But whatever the reason for its belated inclusion in the official schedule, this strict latex dresscode party was a good fit with the other LFW events.
It meant LFW’s Saturday night now offered either a potential pre-party option before Zara DuRose’s later-finishing LFW Erotic Ball, or an alternative to it, depending on your tastes, energy levels and cash reserves.
I don’t know how many fetish weekenders made it to both events. But I do know that Rubber Cult’s usual hangout, The Alice on Houndsditch, was more packed than I’ve seen it on previous RC nights I’ve covered there.
These thrice-yearly events always boasts a few overseas visitors, attracted by RC’s reputation into making a rubbery pilgrimage to London EC3.
But the Rubber Cult LFW Ball on October 7 clearly benefited from a larger than usual influx of rubberists and latex fashionistas from abroad, along with other out-of-towners who were participating in the kinky weekend.
Such was the size of the crowd and the level of pervy energy on this particular night that the shortcomings of the venue most frequently complained about — high drink prices, lack of club-like atmosphere, underpowered sound system — seemed far easier to ignore.
With the exception of the headline appearance by ExxEss Latex, the American label currently wowing fetish events around Europe with exotic fashion performances, tonight’s shows were not as originally advertised.
But the support acts we did get — Charlie Bouquet with her balloons, and Betty Machete with her ponygirl outfit — caught the mood of the evening perfectly and delighted the crowd.
Charlie did two shows, the first of which combined pink balloon modelling with a rubbery variation on sword swallowing — a combination some members of the audience found rather saucy.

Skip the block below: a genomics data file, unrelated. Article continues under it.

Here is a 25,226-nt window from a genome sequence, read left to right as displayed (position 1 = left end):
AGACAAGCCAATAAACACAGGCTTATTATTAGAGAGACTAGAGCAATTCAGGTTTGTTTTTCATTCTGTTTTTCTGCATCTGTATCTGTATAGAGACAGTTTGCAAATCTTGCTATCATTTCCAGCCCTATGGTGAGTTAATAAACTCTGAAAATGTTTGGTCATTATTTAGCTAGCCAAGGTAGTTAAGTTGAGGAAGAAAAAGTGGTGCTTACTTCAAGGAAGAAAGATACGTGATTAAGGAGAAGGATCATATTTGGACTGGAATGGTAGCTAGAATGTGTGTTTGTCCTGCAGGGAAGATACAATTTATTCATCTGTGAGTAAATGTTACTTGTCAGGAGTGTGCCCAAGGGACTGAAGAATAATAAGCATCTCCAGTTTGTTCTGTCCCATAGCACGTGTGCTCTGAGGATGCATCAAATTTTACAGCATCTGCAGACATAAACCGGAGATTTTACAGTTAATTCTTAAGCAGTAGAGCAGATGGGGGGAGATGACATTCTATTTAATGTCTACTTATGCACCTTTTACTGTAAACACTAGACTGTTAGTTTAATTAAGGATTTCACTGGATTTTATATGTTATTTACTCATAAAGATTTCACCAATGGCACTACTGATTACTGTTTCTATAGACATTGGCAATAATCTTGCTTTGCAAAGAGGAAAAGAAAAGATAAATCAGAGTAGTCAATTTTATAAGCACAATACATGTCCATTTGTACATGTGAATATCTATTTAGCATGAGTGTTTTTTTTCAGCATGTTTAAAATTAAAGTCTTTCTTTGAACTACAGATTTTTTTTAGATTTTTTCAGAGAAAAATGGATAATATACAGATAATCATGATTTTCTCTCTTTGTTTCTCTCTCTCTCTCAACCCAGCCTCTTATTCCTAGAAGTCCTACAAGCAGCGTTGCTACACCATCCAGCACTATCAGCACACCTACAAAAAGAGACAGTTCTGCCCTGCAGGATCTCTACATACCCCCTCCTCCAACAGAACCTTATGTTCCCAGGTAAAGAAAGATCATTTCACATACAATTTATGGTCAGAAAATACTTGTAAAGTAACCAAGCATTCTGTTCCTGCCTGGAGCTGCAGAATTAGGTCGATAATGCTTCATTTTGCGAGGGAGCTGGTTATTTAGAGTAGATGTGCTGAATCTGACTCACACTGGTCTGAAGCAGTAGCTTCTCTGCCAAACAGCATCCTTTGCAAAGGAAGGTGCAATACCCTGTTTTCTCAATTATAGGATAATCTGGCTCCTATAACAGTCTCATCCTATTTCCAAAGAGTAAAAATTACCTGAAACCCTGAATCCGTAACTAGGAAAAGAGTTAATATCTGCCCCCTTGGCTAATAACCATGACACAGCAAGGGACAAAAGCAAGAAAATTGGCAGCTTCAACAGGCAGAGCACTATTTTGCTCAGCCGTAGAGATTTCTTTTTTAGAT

After a change of outfit which saw her reappear in one of those fab Torture Garden Latex hats designed by Marie Devilreux, Ms Bouquet’s second show also featured balloons.
This time, however, their purpose was principally to
Betty Machete, by contrast, arrived on stage in loose-fitting tracksuit top and bottoms, which she promptly removed to reveal black latex lingerie and some strappy accessories.
She then performed a kind of reverse strip that ended with her shaking her pony tail while dressed in a pony bridle and rubber hoof-mittens. Too cute for words.
Exxess Latex’s fashion show suggested that this label — originally German-American, but now more of a tripartite affair through its hook-up with UK designer Catasta Charisma — has evolved into the West’s answer to Japan’s Kurage brand.
Both feature amazingly imaginative, highly decorative, complex, fantastical latex creations that, while totally different from each other stylistically, set the pair of them apart from pretty much all other latex labels.
And when it comes to shows, both companies are apparently not happy unless they’re putting at least 20 models in 20 different outfits on the catwalk. That’s around twice as many as you typically see in a latex fashion show from a single brand.
In order to overcome the limitations of the Alice’s small, low stage, the ExxEss models came onto the stage one by one, and after a bit of showy polishing, were lifted off the front of it onto the aisle between the audience chairs and tables.
This allowed the models — including America’s Tish Marie, who has become one of the label’s most celebrated guest performers — to effectively extend the catwalk into the depths of the crowd, giving more people a chance to see close-up what all the fuss was about.
No RC night is complete without some stage announcements made using a radio microphone that doesn’t work properly, and the Rubber Cult LFW Ball was no exception.
Thankfully the winner of the evening’s best-dressed award, Mistress Manouche, did eventually hear the call, and went up on stage to receive her prize voucher from Helen of Amentium, whose laser-cut latex label is the subject of The Fetishistas’ October cover story.
Check out the galleries below for an initial selection of pictures that will provide some accompanying visual to these words. There’ll be more to follow shortly.
First published October 11, 2017. Updated October 13, October 20, 2017
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